How To Raise Venture Funding When Investors Hate Your Market

There’s a Specific Strategy For Getting Capital When Sentiment Turns Sour

“There’s only one thing that entrepreneurs have complete control over, and that’s picking the market they want to operate in.” I’m paraphrasing wisdom shared by entrepreneur/investor Jeff Kearl at a conference. Jeff was pointing out there are a host of attributes tied to the market you’re deciding to operate in and you should be thoughtful about that selection. “Attractiveness to VCs” might be one consideration that you consider, but what happens if after you get started building, the market turns and all of a sudden, you’re in a category that investors view skeptically? Founder pain! But don’t worry, there are some tactics you can deploy to try and navigate through.

Before we launch into that playbook though, let me give some examples of how this ‘category chill’ plays out. You can think of it most broadly as an area of innovation which is trendy, new or thought to have high potential. However some high profile failures and/or sub-VC scale outcomes start investors questioning whether it’s worth continuing to fund the problem space right now or is there some fundamental limit on value creation. For example, consumer hardware startups post-Juicero or 3D printing a decade ago. More recently podcasting ventures seem to have only reached exit values which have been solid for founders and angel investors, but well below “fund returning” for multibillion AUM firms.

When faced with this ‘new information’ you, as an early stage founder working in the industry, have a choice to make: have you learned something about this market which suggests you need to pivot away from where you were focused (or ween yourself off venture capital to other forms of funding); or, are you more convicted than ever, having learned from the other startups and using their outcomes to inform your path forward? If it’s the former, well, this post would end right here, so let’s assume it’s the latter: you’re still a believer. Raising capital just got much harder, but here’s how to play it in your fundraising conversations:

A. Don’t Ignore The Elephant In The Room

Leaving the issue undiscussed with potential investors doesn’t mean “whew, we got out of there without hard questions” but instead you missed an opportunity to counter the narrative. Either they’re now thinking you’re naive about your market, or it comes up in their diligence/conversations with their colleagues who express skepticism. You gotta address it — the recent failures or perceived ceiling on exits. Take it head on at the 50,000 foot level and drop one or two insight gems regarding why your company is better positioned. Maybe you’ve spoken with the previous companies customers or investors or employees and learned from that — maybe you’re even now taking their customers, hiring their best team members, whatever.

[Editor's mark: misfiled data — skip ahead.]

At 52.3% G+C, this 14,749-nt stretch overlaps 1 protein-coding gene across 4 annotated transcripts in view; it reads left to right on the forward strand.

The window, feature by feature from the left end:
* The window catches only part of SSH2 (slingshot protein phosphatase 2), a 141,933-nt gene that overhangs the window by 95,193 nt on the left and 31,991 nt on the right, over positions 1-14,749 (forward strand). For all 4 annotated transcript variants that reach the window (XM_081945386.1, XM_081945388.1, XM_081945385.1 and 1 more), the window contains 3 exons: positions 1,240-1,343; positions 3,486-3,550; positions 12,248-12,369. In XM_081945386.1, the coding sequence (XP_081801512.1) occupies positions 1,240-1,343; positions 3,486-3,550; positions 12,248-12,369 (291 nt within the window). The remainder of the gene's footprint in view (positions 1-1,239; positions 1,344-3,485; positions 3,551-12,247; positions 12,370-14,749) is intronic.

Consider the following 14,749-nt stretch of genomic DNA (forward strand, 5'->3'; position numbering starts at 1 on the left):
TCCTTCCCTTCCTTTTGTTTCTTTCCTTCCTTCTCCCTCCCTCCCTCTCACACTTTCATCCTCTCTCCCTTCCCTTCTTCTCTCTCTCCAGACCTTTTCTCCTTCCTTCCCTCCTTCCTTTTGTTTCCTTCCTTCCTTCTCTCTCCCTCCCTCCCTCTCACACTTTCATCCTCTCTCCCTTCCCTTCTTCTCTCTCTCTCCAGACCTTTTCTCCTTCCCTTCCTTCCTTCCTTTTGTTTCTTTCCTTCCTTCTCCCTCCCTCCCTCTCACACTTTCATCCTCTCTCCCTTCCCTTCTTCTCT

B. Stop Pitching FOMO Investors, They Won’t Convert

Don’t hug trees because they don’t hug back. Just a weird sales saying I recall someone telling me years ago. Basic meaning is that you more often find success convincing folks who are likely buyers than objection handling for those who are never going to convert.

When your sector goes cold the FOMO momentum investors are never going to get there and I think it’s a waste of time to try and persuade them. What are some signals for these types of investors? A lot of asking who else is involved in the round or inability to tell you what their investment thesis would be for a company like yours — ie they don’t know what specifically they’re trying to figure out.

Instead spend your time on these types of investors:

  • Senior Folks at Their Firms: These individuals will have the conviction to make their own decisions and will be less impacted by the groupthink of their partnership or industry. Note, the junior investment professionals working for the senior Partner can be good conduits — don’t ignore them — just a newer, junior General Partner is less likely to make a contrarian first investment at many firms (exceptions exist of course).
  • Industry Execs, Former Industry Founders as Angels: Many will want to see *someone* crack the problem they were trying to solve, even if it wasn’t (or only partially) was them. Sometimes they’ll be competitively conflicted if they’re still working in the space, but no harm asking.
  • Relevant Corporate Strategics: Often these folks are investing with dual purposes. Yes they need an economic return but they’re also trying to strengthen their ecosystem, whether it’s startups who can be customers, compete against their competition directly or indirectly, and so on.

C. Just Survive

Stop worrying about venture fundraising and just get into survival mode. Bring your burn rate down, crowdfund from your community of users, do whatever you can to make it to the other side of the disillusionment trough. Because if you do, you’ll likely be alone and advantaged when the wind starts blowing at your back instead of in your face.

Good luck!